We like this philosophy from a kindred soul: click here
To see this entire account, just scroll to the end.
To go directly to 1 of the 9 following segments, click on one of these:
Antigua in Guatemala
El Salvador, Honduras, Nicaragua
Nicaragua, Costa Rica, Panama
Panama to Maine to Mendoza
Mendoza to Ushuaia
In and Around Ushuaia
Ushuaia to El Califate
El Califate to Journey's End
All my other blogs have a listing of segments at the right, so one can either click on one of them to go there, or scroll down to there. This blog developed a problem I cannot cure. The table at right consists of numbers. Clicking on one of them will take you to that point, with no identifier.
On November 7, 2003 we two started driving from our home in Maine to Ushuaia, Argentina, the southernmost city in the world. It was a cold start, but we would soon be in the tropics, and in South America the seasons are reversed.
We had made these extensive preparations for the journey:
* We got all the recommended inoculations and all the pills recommended for tropic travel. We stocked over 3 months of the pills we take at home.
* We read extensively in books, articles and on the Internet.
* We took guidebooks, maps, and a Garmin GPS.
* We got advice about routing and safety from MIT alumni who were citizen residents of Guatemala and Colombia, from South American Explorers (www.samexplo.org) , and from the tycoon world traveler Jim Rogers (www.jimrogers.com).
* Dick spoke passable Spanish and had lived in Mexico. He and Marge had traveled extensively there.
* Our 1990 Toyota Camry odometer showed 316,000 miles. We had carefully maintained it since new, so it was dependable. It looked old so would be less a target for thieves. If we lost it (which eventually happened) we wouldn't be out much.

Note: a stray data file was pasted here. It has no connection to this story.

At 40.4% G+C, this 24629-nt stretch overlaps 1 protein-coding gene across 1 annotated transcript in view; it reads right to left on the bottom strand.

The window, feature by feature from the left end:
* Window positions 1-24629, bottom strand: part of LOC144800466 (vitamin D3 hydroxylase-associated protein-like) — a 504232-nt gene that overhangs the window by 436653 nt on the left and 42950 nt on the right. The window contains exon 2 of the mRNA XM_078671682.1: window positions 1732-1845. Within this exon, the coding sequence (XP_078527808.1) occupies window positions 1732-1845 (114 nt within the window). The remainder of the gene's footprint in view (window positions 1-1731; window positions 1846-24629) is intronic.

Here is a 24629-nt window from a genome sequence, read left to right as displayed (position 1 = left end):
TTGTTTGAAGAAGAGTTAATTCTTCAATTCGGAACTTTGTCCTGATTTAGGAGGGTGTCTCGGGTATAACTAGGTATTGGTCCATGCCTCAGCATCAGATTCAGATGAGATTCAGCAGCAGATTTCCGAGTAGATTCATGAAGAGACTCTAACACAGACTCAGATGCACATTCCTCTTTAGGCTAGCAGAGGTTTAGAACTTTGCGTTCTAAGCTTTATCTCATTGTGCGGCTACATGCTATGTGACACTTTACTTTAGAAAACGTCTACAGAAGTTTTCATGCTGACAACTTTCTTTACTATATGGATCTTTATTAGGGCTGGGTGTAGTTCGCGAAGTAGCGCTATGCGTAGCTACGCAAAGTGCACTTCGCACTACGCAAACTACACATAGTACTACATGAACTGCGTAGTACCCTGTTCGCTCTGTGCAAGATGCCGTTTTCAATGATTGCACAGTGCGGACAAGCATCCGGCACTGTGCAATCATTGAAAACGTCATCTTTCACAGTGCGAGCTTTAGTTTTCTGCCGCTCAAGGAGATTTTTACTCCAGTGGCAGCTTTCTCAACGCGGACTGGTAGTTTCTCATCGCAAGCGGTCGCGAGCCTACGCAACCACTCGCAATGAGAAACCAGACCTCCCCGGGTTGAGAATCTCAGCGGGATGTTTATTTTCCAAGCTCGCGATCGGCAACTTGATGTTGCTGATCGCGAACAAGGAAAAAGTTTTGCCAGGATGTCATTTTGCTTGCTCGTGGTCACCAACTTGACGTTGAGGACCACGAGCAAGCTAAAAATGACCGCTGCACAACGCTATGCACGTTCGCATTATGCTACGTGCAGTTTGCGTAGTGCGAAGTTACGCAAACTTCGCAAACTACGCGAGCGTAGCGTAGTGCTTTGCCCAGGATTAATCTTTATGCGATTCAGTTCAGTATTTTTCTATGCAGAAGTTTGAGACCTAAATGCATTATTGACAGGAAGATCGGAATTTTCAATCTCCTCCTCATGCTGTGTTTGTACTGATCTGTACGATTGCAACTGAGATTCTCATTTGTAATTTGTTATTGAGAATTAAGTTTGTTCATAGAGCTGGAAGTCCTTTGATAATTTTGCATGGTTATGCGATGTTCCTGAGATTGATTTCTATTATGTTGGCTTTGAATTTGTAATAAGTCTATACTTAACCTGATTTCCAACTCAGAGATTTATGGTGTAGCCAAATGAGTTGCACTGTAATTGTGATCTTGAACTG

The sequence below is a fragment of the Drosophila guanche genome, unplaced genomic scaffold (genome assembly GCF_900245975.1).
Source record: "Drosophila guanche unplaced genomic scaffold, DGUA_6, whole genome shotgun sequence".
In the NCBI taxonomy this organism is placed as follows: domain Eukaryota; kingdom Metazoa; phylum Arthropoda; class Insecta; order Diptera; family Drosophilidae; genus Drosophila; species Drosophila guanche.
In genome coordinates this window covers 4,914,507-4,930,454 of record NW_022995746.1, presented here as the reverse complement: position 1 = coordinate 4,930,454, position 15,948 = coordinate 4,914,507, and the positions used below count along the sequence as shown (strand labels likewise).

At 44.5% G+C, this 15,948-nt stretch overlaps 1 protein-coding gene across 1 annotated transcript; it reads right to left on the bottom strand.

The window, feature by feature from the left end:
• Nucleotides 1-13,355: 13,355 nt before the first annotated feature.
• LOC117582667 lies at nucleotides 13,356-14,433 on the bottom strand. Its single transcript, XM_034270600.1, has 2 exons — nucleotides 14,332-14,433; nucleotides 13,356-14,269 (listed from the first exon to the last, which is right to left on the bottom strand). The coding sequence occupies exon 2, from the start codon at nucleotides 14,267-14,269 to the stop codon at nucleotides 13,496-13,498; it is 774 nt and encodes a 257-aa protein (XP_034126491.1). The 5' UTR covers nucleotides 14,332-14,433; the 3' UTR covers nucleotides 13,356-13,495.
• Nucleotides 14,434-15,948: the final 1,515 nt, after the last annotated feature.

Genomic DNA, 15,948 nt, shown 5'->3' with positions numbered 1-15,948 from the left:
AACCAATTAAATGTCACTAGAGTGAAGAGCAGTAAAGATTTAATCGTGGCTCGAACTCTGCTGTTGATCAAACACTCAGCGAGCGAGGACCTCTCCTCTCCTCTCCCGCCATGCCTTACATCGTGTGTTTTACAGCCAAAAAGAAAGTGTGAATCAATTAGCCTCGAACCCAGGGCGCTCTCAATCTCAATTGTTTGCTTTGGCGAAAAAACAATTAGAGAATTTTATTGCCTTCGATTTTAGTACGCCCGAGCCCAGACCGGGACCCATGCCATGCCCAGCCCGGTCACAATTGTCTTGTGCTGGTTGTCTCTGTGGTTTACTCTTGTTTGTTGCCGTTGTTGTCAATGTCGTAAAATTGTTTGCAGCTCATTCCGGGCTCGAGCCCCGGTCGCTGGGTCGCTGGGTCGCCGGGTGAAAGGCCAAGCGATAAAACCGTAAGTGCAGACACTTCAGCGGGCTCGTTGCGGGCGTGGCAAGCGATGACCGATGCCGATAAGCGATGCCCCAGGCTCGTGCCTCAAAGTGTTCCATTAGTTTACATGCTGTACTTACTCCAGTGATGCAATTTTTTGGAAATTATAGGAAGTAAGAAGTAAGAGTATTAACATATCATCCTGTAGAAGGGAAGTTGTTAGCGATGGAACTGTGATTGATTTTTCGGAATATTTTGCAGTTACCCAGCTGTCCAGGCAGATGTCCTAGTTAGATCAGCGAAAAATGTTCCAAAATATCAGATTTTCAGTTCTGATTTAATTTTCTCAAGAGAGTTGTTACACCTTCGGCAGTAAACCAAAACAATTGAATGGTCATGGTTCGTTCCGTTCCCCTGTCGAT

* We hid many $50 bills in the Camry air cleaner, and many dollar bills under floor mats. We laminated several color copies of our license plates and hid them in the trunk.
* All of our goods were concealed in the car trunk, so the passenger compartment appeared bare. We made multiple bilingual copies of a diagram showing inspectors where each container was placed, and the contents of each: Dirty Laundry, Tools, Shoes, Books, etc. This speeded passage across borders and through in-country military checkpoints.
* We added locking wheel nuts, a locking gas cap, and an alarm system. Every night south of Texas our car was in a locked compound or otherwise under guard.
* A padlocked heavy steel box welded in the Camry trunk held our absolute essentials: passports, some money, our pills.
* Some countries required an escrow service which guaranteed that an imported car would be exported. Only the Canadian Automobile Association provided that, so we engaged their services.
* We had a money belt, some travelers checks, a dummy wallet, and careful habits.
Enroute we visited our families in Maryland, Virginia and Indiana. On November 19 in Cape Girardeaux Missouri we drove down Rush Limbaugh (local boy) Drive to the the factory of fledgling Renaissance Aircraft. After much trouble with lawyers, banks and the FAA they had started building modernized copies of the 2-seat 1946 Luscombe, which we coveted at a 1999 airplane show in Florida. We saw two beautiful prototypes, which unfortunately were followed by bankruptcy in 2004.